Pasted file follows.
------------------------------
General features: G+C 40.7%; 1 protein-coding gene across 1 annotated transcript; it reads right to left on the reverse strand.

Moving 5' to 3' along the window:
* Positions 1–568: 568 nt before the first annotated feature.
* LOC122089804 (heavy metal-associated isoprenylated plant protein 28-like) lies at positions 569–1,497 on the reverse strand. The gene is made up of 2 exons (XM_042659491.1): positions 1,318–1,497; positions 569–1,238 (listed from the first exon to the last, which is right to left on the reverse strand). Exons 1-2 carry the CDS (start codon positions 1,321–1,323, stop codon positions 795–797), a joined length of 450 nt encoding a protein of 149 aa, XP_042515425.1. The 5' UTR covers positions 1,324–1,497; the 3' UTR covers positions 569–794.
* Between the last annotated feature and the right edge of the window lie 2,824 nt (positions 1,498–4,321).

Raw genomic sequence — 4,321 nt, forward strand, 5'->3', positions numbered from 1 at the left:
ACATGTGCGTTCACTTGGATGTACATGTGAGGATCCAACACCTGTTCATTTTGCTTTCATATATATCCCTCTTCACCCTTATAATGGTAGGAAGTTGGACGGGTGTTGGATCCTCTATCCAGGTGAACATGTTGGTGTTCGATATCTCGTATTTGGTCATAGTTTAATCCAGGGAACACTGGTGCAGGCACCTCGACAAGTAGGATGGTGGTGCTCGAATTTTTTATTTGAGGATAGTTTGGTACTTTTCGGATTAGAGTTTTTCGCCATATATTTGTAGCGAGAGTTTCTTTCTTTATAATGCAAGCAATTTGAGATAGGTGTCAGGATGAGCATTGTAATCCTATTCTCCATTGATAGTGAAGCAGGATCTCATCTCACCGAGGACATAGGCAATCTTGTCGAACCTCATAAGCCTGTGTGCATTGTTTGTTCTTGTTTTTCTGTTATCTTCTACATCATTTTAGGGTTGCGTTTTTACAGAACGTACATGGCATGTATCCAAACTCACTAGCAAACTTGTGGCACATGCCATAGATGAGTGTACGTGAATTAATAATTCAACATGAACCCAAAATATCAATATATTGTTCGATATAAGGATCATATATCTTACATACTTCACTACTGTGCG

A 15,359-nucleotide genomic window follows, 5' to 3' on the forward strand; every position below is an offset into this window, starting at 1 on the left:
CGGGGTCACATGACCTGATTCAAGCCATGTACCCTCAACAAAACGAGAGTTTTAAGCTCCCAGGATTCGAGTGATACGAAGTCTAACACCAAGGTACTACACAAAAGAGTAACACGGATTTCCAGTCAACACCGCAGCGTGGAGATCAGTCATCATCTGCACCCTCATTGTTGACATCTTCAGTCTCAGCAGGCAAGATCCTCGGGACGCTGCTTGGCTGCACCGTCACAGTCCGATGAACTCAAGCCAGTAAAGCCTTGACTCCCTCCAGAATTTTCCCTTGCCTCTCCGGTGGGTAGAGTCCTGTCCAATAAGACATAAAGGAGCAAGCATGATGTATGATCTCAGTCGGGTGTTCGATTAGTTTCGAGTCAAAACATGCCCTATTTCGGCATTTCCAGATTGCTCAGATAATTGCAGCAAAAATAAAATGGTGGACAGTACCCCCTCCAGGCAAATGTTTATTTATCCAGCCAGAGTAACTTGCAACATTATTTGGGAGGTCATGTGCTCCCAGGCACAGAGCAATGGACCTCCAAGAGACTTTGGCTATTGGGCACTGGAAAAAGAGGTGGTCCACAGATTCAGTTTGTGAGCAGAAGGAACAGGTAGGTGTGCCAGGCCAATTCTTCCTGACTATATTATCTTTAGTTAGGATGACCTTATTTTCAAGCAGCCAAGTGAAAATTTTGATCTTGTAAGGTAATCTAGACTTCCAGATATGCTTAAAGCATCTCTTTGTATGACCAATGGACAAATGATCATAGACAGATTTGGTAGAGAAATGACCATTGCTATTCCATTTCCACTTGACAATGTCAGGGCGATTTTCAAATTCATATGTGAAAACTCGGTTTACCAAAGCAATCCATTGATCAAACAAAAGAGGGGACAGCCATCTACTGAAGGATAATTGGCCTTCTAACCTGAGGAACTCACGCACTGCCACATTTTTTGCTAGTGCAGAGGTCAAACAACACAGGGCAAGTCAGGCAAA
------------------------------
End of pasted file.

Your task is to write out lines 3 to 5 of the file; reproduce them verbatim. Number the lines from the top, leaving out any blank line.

* Positions 1–568: 568 nt before the first annotated feature.
* LOC122089804 (heavy metal-associated isoprenylated plant protein 28-like) lies at positions 569–1,497 on the reverse strand. The gene is made up of 2 exons (XM_042659491.1): positions 1,318–1,497; positions 569–1,238 (listed from the first exon to the last, which is right to left on the reverse strand). Exons 1-2 carry the CDS (start codon positions 1,321–1,323, stop codon positions 795–797), a joined length of 450 nt encoding a protein of 149 aa, XP_042515425.1. The 5' UTR covers positions 1,324–1,497; the 3' UTR covers positions 569–794.
* Between the last annotated feature and the right edge of the window lie 2,824 nt (positions 1,498–4,321).